In 1952, Marilyn Monroe gave an interview to “Pagent Magazine.” While the article titled, “How to Feel Blond All Over,” was made up predominantly of pictures, there was some interesting info regarding Marilyn Monroe’s diet. Ny mag.com brought this old article to light. Within seconds, I was sucked into this article and clicking on every link which revealed more and more information about the iconic actress. Everything from diet, to make up tricks and even old weight lifting routines.
Monroe is quoted as saying ” I’ve been told my eating habits are absolutely bizarre. But I don’t think so.”
What were the “habits” that shaped the body of pinup girl gone actress?? Well for starters, her breakfast was a mixture of 2 raw eggs with warm milk. The strange body building-like recipe was whisked together then consumed.
“I doubt any doctor could recommend a more nourishing breakfast for a working girl in a hurry.”
Marilyn would then skip lunch and eat a dinner based mainly in protein and veggies. Her dinner was either liver, steak, or lamb (boiled). As a side dish she would eat 5 carrots. Claiming “I must be part rabbit.” She would finish the meal off with a hot fudge sundae.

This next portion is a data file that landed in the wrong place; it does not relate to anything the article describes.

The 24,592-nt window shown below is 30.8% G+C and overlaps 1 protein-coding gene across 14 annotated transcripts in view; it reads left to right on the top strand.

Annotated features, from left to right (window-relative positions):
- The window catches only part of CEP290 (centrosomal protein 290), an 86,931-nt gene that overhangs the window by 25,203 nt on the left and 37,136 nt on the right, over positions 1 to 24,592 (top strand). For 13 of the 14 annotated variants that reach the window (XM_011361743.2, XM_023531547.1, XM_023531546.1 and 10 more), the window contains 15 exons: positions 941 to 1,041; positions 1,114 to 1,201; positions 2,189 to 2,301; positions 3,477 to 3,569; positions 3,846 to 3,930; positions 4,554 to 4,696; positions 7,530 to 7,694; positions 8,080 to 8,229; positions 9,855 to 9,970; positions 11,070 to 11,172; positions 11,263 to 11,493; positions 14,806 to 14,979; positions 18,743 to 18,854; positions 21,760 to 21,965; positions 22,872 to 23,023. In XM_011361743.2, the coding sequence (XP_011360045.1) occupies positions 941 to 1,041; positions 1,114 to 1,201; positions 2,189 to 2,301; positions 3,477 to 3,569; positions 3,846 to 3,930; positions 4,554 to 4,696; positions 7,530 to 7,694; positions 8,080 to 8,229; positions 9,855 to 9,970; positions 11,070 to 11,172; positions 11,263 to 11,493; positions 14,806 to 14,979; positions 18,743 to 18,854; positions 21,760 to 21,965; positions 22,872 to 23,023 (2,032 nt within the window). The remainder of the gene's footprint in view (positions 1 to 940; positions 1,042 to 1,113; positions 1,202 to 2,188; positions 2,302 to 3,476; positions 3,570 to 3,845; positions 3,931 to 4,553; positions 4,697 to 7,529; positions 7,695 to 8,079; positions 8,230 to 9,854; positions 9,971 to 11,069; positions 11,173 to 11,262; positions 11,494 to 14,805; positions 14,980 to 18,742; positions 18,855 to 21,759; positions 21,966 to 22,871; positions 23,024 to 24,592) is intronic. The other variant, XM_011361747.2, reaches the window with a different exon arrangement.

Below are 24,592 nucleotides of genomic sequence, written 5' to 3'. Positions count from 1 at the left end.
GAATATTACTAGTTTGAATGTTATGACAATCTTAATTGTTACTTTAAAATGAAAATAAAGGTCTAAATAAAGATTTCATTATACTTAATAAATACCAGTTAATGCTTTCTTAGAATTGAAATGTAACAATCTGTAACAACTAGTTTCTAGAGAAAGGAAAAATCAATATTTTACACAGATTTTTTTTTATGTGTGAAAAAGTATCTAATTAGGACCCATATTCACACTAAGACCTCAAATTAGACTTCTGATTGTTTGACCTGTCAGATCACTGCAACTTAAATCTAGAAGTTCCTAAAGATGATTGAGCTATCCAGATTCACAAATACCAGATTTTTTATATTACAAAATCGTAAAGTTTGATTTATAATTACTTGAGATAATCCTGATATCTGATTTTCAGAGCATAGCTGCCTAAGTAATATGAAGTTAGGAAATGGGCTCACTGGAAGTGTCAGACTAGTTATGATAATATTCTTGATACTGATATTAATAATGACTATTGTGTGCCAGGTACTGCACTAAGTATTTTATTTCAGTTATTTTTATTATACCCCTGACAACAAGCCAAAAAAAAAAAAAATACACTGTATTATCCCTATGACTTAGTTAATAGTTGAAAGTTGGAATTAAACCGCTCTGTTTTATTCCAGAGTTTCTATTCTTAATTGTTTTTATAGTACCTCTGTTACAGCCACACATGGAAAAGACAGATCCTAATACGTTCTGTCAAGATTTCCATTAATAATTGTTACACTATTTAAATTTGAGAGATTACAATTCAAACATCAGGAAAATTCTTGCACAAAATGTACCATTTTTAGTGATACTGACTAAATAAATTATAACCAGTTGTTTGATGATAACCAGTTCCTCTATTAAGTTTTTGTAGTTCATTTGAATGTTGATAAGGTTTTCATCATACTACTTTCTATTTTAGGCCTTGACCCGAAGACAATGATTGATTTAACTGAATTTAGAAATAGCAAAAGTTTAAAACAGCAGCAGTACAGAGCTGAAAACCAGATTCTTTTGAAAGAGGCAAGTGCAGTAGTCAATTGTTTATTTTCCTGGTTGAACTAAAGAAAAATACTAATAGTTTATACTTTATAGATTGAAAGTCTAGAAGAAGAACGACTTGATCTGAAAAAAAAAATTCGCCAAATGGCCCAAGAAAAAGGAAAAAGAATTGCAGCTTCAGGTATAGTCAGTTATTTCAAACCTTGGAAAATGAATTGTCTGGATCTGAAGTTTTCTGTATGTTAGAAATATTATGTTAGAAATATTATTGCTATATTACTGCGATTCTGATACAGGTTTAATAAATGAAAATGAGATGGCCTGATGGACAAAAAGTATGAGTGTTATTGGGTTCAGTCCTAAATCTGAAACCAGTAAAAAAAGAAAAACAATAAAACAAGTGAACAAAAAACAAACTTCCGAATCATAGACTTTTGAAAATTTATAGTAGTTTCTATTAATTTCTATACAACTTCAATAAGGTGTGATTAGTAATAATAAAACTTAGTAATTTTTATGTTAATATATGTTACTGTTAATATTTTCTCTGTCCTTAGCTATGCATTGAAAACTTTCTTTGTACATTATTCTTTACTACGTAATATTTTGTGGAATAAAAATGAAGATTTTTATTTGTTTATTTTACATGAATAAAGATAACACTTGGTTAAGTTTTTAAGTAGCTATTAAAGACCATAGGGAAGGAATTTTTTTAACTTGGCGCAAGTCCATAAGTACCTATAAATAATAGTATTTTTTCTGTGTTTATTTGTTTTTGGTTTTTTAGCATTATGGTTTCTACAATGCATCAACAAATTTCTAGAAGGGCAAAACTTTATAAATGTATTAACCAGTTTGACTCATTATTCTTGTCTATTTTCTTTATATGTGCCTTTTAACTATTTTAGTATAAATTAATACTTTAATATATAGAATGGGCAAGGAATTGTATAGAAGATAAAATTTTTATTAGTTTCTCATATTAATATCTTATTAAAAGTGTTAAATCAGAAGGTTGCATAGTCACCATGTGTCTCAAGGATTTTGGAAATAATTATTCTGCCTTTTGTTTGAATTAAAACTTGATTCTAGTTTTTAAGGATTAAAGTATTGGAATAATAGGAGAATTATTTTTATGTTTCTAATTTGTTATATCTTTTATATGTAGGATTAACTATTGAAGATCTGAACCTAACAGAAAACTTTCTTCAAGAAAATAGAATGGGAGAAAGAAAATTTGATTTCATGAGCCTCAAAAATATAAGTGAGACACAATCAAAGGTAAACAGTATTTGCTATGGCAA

In a witty rendition, Rebecca Harrington from NYmag.com followed 2 different diets from Marilyn. For 10 days, Harrington suffered through what appeared to be inhumane torture. “The result: a harrowing mix of fainting spells, pimples, and salmonella risks.” It seems this diet isn’t for everyone and should probably be mixed with a high dose of barbiturates to be successful, claims Rebecca.
She also outlines some of Monroe’s beauty secrets through out the course of the article. Things like Vaseline treatments, makeup highlighting tips, and ice baths in Channel No.5. While the Channel No. 5 is out of the question it gives some insight into the regime of Marilyn at the height of her career.
Our conclusion, Marilyn Monroe’s diet was roughly 900 calories a day. Let’s not forget that the recommended calories per day MINIMUM is 1,200. No wonder Rebecca was having fainting spells! The carbohydrates came only from the carrots, some from the milk and the majority from the sundae. Summed up, this eating plan would be considered a low carb day for sure!! When compared to what we know it would go against many of today’s diet rules.
If you’d like to read more about Rebecca’s Journey go to Nymag.com.